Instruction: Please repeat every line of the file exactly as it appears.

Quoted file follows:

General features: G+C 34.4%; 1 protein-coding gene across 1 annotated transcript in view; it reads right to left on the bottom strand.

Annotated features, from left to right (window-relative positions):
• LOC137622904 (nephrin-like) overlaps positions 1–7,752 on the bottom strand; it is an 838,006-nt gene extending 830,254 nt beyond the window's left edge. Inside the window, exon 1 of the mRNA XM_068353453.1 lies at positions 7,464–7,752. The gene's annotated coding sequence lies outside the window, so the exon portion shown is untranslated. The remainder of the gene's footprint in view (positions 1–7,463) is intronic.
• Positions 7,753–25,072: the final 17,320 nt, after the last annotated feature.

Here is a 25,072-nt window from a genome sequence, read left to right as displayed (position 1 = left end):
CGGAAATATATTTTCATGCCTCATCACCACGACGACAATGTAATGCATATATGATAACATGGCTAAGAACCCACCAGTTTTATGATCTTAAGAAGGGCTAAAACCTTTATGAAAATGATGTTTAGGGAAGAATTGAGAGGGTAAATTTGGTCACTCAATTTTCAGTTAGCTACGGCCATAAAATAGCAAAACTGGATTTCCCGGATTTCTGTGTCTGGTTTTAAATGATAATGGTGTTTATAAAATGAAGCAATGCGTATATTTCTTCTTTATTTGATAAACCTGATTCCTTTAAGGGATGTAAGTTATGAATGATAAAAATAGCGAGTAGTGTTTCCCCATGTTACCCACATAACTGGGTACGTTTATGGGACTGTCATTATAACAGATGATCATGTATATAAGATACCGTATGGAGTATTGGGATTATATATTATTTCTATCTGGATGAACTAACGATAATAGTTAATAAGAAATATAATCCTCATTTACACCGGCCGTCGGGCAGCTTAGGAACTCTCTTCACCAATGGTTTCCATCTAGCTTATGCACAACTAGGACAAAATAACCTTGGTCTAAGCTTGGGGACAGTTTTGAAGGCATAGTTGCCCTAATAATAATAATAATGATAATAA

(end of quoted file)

General features: G+C 34.4%; 1 protein-coding gene across 1 annotated transcript in view; it reads right to left on the bottom strand.

Annotated features, from left to right (window-relative positions):
• LOC137622904 (nephrin-like) overlaps positions 1–7,752 on the bottom strand; it is an 838,006-nt gene extending 830,254 nt beyond the window's left edge. Inside the window, exon 1 of the mRNA XM_068353453.1 lies at positions 7,464–7,752. The gene's annotated coding sequence lies outside the window, so the exon portion shown is untranslated. The remainder of the gene's footprint in view (positions 1–7,463) is intronic.
• Positions 7,753–25,072: the final 17,320 nt, after the last annotated feature.

Here is a 25,072-nt window from a genome sequence, read left to right as displayed (position 1 = left end):
CGGAAATATATTTTCATGCCTCATCACCACGACGACAATGTAATGCATATATGATAACATGGCTAAGAACCCACCAGTTTTATGATCTTAAGAAGGGCTAAAACCTTTATGAAAATGATGTTTAGGGAAGAATTGAGAGGGTAAATTTGGTCACTCAATTTTCAGTTAGCTACGGCCATAAAATAGCAAAACTGGATTTCCCGGATTTCTGTGTCTGGTTTTAAATGATAATGGTGTTTATAAAATGAAGCAATGCGTATATTTCTTCTTTATTTGATAAACCTGATTCCTTTAAGGGATGTAAGTTATGAATGATAAAAATAGCGAGTAGTGTTTCCCCATGTTACCCACATAACTGGGTACGTTTATGGGACTGTCATTATAACAGATGATCATGTATATAAGATACCGTATGGAGTATTGGGATTATATATTATTTCTATCTGGATGAACTAACGATAATAGTTAATAAGAAATATAATCCTCATTTACACCGGCCGTCGGGCAGCTTAGGAACTCTCTTCACCAATGGTTTCCATCTAGCTTATGCACAACTAGGACAAAATAACCTTGGTCTAAGCTTGGGGACAGTTTTGAAGGCATAGTTGCCCTAATAATAATAATAATGATAATAA